THE Economic and Financial Crimes Commission on Wednesday arraigned a former Chairman of DAAR Communications Plc, Chief Raymond Dokpesi, before a Federal High Court in Abuja on six counts of money laundering and fraud-related procurement charges.
Dokpesi, who was arraigned along with his firm, Daar Investment and Holding Ltd, pleaded not guilty to all the six counts.
After Dokpesi took his plea on Wednesday, Justice Gabriel Kolawole ordered that he be remanded in the EFCC custody pending the hearing of his bail application by 12.30pm on Thursday.
Those who have been arrested in connection with the arms procurement probe include a former National Security Adviser, Col. Sambo Dasuki (retd.); a former Governor of Sokoto State, Alhaji Attahiru Bafarawa; his son, Sagir, and a former Minister of State for Finance, Ambassador Bashir Yuguda.
Dokpesi’s lawyer, Chief Mike Ozekhome (SAN), told the judge at the beginning of the proceedings that his client had been in the EFCC custody for eight days and was feeling dizzy due to an ailment he had planned to travel abroad to seek medical attention before he was arrested.
When the first count was read to him and asked if he understood it, he said, “I vividly understand the charge” and when asked if he was guilty or not, he said, “Absolutely not guilty, capital N. O. T, not guilty.”
In response to the subsequent five counts, he repeated the same line, “I am absolutely not guilty.”
The prosecution, led by Mr. Rotimi Jacobs (SAN), accused the defendants of receiving N2.1bn from the Office of the National Security Adviser between October 2014 and March 19, 2015 for the Peoples Democratic Party’s presidential media campaign in breach of provisions of the Public Procurement Act, Money Laundering (Prohibition) Act and the EFCC (Establishment) Act.
In the first count, the prosecution alleged that the committed conducted “procurement fraud by means of fraudulent and corrupt act” by receiving money for media campaign initiative through Daar Investment and Holding Company Limited’s account with First Bank of Nigeria Plc.
By this, the EFCC said the businessman had committed an offence “contrary to Section 58(4) (b) of the Public Procurement Act, 2007 and punishable under Section 58(6) and (7) of the same Act.”
The accused persons were also accused of entering into a “purported contract on presidential media initiative” and received the sum of N2.1bn “on the account of the purported contract without a ‘Certificate of No Objection, duly issued by Public Procurement Bureau”.
This, the anti-graft agency said, constituted “an office contrary to Section 16(1) (b), 4 and (5) of the PPA Act and punishable under Section 58 (c) of the same Act”.
The prosecution also alleged that the defendants’ receipt of the money from the Office of the NSA on the account of the “purported contract without any open competitive bidding for the said contract,” was an offence contrary to Section 16(1) (c) and (d) of the PPA and punishable under Section 58 (c) of the same Act.
In the fourth count, Dokpesi and his firm allegedly submitted “a purported proposal” for the said contract for the presidential media initiative and received payment of the N2.1bn on account of the contract “without a written and comprehensive request” to them by the Federal Government of Nigeria, thereby committing an offence contrary to sections 45(3) and 46 of the PPA and punishable under Section 58 (6) of the same Act.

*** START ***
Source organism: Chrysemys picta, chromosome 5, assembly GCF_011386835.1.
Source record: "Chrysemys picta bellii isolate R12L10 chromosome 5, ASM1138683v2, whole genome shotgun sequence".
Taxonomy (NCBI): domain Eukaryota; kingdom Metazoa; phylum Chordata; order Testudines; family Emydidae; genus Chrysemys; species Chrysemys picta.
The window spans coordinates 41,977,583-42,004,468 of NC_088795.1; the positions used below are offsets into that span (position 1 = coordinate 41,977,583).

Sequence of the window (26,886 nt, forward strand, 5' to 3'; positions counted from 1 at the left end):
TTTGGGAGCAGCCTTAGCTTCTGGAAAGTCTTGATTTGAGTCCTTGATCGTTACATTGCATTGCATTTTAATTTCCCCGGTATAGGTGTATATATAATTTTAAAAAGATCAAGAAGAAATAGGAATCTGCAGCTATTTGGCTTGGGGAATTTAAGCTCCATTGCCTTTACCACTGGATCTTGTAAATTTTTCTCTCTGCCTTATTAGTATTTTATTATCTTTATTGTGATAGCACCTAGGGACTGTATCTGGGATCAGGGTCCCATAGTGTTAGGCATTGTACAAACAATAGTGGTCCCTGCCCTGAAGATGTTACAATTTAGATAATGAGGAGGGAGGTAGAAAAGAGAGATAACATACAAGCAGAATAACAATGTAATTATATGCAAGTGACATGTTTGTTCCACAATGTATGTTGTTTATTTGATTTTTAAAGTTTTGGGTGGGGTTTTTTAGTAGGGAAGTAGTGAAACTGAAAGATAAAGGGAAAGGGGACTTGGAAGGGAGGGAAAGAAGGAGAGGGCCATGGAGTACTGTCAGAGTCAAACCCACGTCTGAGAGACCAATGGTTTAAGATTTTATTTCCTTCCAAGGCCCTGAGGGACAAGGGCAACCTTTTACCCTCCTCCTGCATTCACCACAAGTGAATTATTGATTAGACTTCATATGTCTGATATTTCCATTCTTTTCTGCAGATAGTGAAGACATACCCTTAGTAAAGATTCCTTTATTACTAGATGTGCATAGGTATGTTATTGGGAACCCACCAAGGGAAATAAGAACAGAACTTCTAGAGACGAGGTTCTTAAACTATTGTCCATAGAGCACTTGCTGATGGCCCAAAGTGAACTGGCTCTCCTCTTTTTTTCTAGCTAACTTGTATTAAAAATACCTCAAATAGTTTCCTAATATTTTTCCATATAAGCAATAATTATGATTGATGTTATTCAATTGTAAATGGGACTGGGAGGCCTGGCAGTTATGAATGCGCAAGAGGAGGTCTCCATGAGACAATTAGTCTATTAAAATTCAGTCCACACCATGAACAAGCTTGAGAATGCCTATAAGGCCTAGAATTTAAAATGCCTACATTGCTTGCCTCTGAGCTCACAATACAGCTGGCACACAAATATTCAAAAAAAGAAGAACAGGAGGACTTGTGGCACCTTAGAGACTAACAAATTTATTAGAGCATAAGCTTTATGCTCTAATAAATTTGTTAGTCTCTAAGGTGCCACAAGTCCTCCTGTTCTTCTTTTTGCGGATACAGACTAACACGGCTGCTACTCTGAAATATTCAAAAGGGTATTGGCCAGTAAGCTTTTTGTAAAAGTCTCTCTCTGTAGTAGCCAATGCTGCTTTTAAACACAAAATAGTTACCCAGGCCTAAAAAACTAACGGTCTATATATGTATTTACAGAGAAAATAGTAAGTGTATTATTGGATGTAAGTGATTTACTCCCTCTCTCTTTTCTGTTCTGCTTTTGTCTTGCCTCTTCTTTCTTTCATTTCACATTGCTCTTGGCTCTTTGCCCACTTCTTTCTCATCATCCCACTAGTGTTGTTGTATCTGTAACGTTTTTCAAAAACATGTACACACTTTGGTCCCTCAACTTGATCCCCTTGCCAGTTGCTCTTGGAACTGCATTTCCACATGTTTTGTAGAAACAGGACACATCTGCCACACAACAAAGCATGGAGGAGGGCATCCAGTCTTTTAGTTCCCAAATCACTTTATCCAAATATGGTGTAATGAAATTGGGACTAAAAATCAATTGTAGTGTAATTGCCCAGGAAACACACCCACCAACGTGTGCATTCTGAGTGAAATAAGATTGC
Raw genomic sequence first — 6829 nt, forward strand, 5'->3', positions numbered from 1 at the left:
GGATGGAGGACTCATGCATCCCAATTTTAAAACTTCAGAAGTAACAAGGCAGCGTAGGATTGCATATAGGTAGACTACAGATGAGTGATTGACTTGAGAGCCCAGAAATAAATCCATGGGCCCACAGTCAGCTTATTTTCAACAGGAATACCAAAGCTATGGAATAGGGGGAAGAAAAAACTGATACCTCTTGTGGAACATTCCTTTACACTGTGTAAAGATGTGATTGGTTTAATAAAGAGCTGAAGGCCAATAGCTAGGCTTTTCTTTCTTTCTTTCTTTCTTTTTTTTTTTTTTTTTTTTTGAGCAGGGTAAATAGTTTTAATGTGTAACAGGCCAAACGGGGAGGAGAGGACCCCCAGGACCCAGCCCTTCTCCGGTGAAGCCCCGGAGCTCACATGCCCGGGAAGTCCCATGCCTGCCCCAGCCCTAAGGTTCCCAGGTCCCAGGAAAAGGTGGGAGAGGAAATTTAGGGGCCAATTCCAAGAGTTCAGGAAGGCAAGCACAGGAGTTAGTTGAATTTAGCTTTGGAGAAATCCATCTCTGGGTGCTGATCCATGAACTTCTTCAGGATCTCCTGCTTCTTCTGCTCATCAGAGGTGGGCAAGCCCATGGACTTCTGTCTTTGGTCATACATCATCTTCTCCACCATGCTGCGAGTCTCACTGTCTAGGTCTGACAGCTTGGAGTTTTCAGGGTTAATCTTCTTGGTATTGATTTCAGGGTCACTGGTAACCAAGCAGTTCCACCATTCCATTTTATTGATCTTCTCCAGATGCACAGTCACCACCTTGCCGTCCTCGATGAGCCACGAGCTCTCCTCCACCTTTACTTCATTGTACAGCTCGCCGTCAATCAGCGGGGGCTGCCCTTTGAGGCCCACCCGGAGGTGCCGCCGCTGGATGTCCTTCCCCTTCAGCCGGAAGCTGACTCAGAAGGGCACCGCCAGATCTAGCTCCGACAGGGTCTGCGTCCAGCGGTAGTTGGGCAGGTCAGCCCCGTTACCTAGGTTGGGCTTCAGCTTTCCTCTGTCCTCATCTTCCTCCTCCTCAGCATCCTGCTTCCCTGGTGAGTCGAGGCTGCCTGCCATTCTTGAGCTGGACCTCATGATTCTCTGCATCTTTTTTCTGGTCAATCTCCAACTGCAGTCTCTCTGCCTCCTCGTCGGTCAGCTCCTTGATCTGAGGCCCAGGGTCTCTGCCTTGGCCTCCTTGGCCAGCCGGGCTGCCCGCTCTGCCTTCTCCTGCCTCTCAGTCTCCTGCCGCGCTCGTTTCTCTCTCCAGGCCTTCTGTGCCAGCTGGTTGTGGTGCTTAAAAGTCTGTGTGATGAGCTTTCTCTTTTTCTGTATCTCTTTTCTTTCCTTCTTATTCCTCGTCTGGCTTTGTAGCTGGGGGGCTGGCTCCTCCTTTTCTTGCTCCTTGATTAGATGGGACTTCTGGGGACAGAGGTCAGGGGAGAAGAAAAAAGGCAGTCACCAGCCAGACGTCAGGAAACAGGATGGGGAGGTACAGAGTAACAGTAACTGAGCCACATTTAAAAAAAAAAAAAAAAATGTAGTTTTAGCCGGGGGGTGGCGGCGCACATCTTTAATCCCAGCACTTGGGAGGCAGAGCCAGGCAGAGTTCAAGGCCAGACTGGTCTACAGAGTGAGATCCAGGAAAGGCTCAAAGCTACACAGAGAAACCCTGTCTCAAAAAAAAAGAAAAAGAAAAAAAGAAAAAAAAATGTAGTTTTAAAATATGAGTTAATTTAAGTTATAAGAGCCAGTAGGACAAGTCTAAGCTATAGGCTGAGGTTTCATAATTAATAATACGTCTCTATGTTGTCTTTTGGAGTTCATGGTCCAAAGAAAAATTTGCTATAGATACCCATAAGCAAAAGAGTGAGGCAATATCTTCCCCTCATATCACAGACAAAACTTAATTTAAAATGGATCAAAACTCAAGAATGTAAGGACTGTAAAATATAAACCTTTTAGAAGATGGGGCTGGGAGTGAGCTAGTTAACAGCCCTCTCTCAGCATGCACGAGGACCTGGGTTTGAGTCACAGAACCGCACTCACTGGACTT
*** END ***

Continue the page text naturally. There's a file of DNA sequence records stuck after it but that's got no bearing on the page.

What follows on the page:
In count five, the accused allegedly “took control” of the N2.1bn which they “reasonably ought to have known was proceeds of an unlawful act, to wit: fund obtained from corruption”, thereby committing an offence contrary to Section 15(2) of the Money Laundering (Prohibition) Act, 2011 as amended and punishable under Section 15(3) and (94) of the same Act.
In the sixth count, the defendants were accused of knowing that the sum of N2.1bn “directly represented the proceeds of criminal conduct” of the former NSA, Sambo Dasuki, a retired colonel; and Director of Finance of the Office of the NSA, Shuaibu Salisu, in the form of criminal breach of trust in respect of the money.
The prosecution alleged that the defendants thereby committed an offence punishable under Section 17(b) of the EFCC (Establishment) Act.
The defence lawyers, led by Chief Ifedayo Adedipe (SAN) and Mike Ozekhome (SAN), said they were only able to serve their client’s bail application, dated December 8, 2015, on the prosecution on Thursday because the charges were served on them late on Wednesday.
Jacobs said he intended to oppose the bail application especially because of a leg of the prayers contained in the application seeking an injunction restraining the EFCC from further arresting and interrogating Dokpesi.
The judge then gave the prosecution up till 9am on Thursday to file its processes in opposition to the bail application.
Some friends and family members of Dokpesi, who was decked in a ‘kangol’ cap with a checkers shirt and a grey pair of trousers, were in court to witness the Wednesday’s proceedings.
Justice Kolawole said after the hearing of the accused person’s bail application on Thursday, trial would commence on February 17 and would continue on February 18, March 2 and 3, 2016.
Meanwhile, the Bring Back Our Girls advocacy group has called on the Chief Justice of Nigeria, Justice Mahmud Mohammed, to ensure the speedy investigation, transparent and conclusive prosecution of all cases related to the procurement of arms for the nation’s counterterrorism war.
It threatened to “name and shame all corrupt judges according to the evidence available” whenever a judge placed any other consideration above the dictates of the law in the dispensation of his or her duties to Nigerians and the country.